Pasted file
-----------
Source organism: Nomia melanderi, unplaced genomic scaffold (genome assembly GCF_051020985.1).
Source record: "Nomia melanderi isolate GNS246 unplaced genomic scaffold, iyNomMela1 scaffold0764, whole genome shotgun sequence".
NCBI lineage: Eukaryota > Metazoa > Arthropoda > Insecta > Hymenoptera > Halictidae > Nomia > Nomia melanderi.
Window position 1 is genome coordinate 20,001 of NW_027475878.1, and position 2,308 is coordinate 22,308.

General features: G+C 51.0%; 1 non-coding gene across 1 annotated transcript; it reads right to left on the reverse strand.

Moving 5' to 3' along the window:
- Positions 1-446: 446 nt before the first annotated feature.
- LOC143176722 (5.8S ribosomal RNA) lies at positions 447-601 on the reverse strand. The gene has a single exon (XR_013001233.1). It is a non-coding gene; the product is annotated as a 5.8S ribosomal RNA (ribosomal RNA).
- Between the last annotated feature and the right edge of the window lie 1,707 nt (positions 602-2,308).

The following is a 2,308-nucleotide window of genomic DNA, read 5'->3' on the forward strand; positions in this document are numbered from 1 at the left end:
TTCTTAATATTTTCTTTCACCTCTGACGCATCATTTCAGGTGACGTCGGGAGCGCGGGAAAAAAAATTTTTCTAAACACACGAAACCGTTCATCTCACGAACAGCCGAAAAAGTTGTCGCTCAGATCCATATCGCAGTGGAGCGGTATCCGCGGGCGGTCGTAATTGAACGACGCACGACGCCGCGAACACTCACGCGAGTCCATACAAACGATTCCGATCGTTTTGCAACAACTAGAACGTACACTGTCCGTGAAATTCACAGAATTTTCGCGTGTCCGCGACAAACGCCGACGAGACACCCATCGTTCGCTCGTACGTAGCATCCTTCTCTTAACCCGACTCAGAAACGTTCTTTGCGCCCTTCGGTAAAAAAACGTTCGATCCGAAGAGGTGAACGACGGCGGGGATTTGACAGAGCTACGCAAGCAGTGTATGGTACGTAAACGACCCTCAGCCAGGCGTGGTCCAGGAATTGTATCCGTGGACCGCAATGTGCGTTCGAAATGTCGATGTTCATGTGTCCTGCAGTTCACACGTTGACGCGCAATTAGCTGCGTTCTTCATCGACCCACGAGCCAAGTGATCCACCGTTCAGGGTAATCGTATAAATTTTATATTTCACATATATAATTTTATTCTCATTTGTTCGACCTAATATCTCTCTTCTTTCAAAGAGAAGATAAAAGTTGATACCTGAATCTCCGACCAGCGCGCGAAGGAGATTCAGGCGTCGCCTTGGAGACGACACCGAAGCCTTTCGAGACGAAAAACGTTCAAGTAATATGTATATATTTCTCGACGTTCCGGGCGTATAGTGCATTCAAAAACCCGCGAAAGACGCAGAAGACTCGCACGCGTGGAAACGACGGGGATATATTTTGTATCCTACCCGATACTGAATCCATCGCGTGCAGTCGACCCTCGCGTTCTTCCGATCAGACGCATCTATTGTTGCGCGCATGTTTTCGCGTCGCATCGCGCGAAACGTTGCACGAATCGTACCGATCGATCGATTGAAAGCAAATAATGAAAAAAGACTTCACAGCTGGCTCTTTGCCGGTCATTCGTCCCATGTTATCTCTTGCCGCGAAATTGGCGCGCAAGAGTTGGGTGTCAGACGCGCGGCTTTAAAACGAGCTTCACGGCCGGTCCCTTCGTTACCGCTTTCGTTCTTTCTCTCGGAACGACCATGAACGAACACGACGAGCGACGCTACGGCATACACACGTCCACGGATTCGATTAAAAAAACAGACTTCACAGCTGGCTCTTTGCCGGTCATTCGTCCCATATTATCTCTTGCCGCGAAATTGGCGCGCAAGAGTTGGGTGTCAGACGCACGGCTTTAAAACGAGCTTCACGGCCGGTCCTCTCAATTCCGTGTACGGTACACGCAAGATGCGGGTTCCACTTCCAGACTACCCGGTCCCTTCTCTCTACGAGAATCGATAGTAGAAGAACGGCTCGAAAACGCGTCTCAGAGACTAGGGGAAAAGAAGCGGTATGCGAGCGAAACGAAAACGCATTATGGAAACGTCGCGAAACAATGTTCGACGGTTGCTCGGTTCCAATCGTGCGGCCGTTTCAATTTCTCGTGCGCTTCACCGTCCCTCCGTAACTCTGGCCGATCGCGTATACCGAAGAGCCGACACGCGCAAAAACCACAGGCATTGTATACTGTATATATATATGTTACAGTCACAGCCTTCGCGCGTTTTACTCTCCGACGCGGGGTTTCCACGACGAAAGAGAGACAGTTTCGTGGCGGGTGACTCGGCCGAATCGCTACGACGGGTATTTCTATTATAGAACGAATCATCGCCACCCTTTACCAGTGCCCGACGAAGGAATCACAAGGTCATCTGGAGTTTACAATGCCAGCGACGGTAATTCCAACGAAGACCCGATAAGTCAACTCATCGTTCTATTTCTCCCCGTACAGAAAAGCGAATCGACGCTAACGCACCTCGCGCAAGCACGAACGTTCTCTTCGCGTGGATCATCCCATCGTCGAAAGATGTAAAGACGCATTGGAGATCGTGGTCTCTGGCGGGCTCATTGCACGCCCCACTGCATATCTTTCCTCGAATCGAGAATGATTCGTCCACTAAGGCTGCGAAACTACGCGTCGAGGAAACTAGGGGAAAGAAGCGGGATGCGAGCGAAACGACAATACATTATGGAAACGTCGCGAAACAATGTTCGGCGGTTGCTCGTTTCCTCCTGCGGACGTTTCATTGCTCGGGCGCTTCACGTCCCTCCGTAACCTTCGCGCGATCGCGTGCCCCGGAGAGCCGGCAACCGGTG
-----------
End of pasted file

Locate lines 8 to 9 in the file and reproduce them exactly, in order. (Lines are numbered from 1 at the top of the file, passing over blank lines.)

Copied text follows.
- LOC143176722 (5.8S ribosomal RNA) lies at positions 447-601 on the reverse strand. The gene has a single exon (XR_013001233.1). It is a non-coding gene; the product is annotated as a 5.8S ribosomal RNA (ribosomal RNA).
- Between the last annotated feature and the right edge of the window lie 1,707 nt (positions 602-2,308).